Join us for Tisha b’Av on July 31

Dear Congregation Beth Israel members and friends,

On July 31 at 8pm join us for our observance of Tisha b’Av. Join us for a poignant and solemn evening service, featuring excerpts from Lamentations and contemporary poetry of loss and brokenness.

Tisha b’Av is the low point of the spiritual year, our communal and calendrical opportunity to delve deep into brokenness and exile — and it’s also the springboard that launches us into the High Holiday season.

From this low point, we begin the journey upward. This is what the Hasidic masters called “descent for the sake of ascent.” They knew that sometimes we first need to fall and grieve before we can be ready to heal and to rise.

For more on this holiday, why we celebrate it, and how it begins our journey toward the Days of Awe, here are words about this season in our liturgical year: Entering Av. (Rosh Chodesh Av, the new moon of Av, falls on July 24.)

I hope to see you at 8pm on July 31 for Tisha b’Av at CBI.

Wishing you blessings as we continue to move through the Three Weeks leading up to Tisha b’Av —

Rabbi Rachel

Shavua tov! Looking forward to Shabbat Matot-Masei

Shavua tov — a good new week to you!

Join us on  Shabbat morning at 9:30am for Shabbat morning services led by Rabbi Rachel, where we will call Addie Lentzner to Torah as a bat mitzvah.

This week we’re reading Matot-Masei. If you’d like to read some commentaries on this week’s Torah portion, here are a few:

And here are commentaries from the URJ:  Matot-Masei at the URJ.

Blessings to all,

Rabbi Rachel

Days of closeness, days when God feels far away

Crack-in-concrete-wall

The Jewish calendar is filled with moadim. Usually that word is translated as “festivals,” though it literally means “appointed times.” Each year we have moadim of closeness to God, and also moadim of distance from God. The Days of Awe and Sukkot are moadei shel keruv, appointed-times of closeness with God. The Three Weeks and Tisha b’Av are moadei shel richuk, appointed-times of distance from God.

That teaching comes from R’ Shlomo Wolbe, whose work Alei Shur I studied recently with R’ Jeff Fox as part of a week of “Rabbi (and Hazzan) Recharge” organized by The Jewish Studio. With R’ Jeff we also studied a text from R’ Shmuel Eidels (a.k.a. the Maharsha) that speaks of the Three Weeks as a period of growth toward fruition. Just as it takes 21 days for an almond tree to blossom, says the Maharsha, so we can understand the 21 days between 17 Tammuz and Tisha b’Av as a period of preparing for flowering-forth.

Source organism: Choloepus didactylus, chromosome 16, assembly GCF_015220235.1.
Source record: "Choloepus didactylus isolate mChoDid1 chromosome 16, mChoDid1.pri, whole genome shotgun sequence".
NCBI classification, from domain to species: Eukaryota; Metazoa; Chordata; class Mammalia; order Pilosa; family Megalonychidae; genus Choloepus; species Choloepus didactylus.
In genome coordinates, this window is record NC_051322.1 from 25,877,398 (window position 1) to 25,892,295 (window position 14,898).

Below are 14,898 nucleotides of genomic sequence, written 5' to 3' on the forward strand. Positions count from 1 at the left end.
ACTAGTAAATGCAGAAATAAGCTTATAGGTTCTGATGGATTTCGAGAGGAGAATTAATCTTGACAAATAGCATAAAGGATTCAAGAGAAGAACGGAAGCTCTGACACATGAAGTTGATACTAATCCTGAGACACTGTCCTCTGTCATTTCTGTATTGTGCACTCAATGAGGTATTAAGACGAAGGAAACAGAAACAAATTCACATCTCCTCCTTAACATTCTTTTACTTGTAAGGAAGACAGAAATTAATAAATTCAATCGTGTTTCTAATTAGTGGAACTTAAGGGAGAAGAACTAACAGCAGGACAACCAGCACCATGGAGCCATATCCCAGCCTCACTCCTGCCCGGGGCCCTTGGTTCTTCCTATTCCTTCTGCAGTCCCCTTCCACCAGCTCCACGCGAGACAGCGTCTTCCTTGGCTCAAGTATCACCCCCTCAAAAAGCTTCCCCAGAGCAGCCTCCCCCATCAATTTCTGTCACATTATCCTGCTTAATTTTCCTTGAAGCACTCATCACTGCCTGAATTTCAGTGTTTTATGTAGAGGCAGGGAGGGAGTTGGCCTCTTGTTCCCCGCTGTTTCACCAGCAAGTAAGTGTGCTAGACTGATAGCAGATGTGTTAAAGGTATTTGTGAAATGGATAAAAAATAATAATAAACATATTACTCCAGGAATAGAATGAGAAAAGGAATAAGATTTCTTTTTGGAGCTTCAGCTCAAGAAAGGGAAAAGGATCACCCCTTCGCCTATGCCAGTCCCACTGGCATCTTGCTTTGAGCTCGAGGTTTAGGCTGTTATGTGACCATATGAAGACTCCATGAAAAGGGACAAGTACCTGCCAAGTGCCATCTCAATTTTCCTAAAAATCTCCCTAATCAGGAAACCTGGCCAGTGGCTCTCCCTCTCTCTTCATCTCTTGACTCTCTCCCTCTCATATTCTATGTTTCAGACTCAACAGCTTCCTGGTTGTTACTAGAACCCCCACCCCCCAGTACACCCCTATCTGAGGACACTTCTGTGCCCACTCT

I don’t usually think of Tisha b’Av — that date of destruction and shattering — as a time of fruition or flowering. But the Alei Shur reminds us that it is natural (maybe even good?) for our relationships with the Holy One of Blessing to have an ebb and a flow, to have times of intimacy and times of distance. (Indeed: distance is often what awakens in our hearts our yearning to reconnect.) And from the Maharsha we learn that even destruction can have a silver lining, and can spark the blossoming of something new.

Today is the 17th of Tammuz, the beginning of the period known as The Three Weeks (also called Bein Ha-Meitzarim, “In the Narrow Places.”) Today is the anniversary of the ancient breach of Jerusalem’s city walls. In three weeks, on Tisha b’Av, we’ll re-experience the destruction of the Temples, our people’s quintessential experience of shattering and distance from our Source. (Join us for Tisha b’Av evening services at 8pm on Monday, July 31.)

In the Alei Shur’s language, these weeks are a moed of distance. They’re balanced by the three weeks from Rosh Hashanah to Shemini Atzeret, a moed of closeness and drawing-near. Three bitter weeks, and three sweet ones. We need to experience them both. The soul gets “out of whack” otherwise, if we marinate only in sorrow or if we allow ourselves only to feel joy.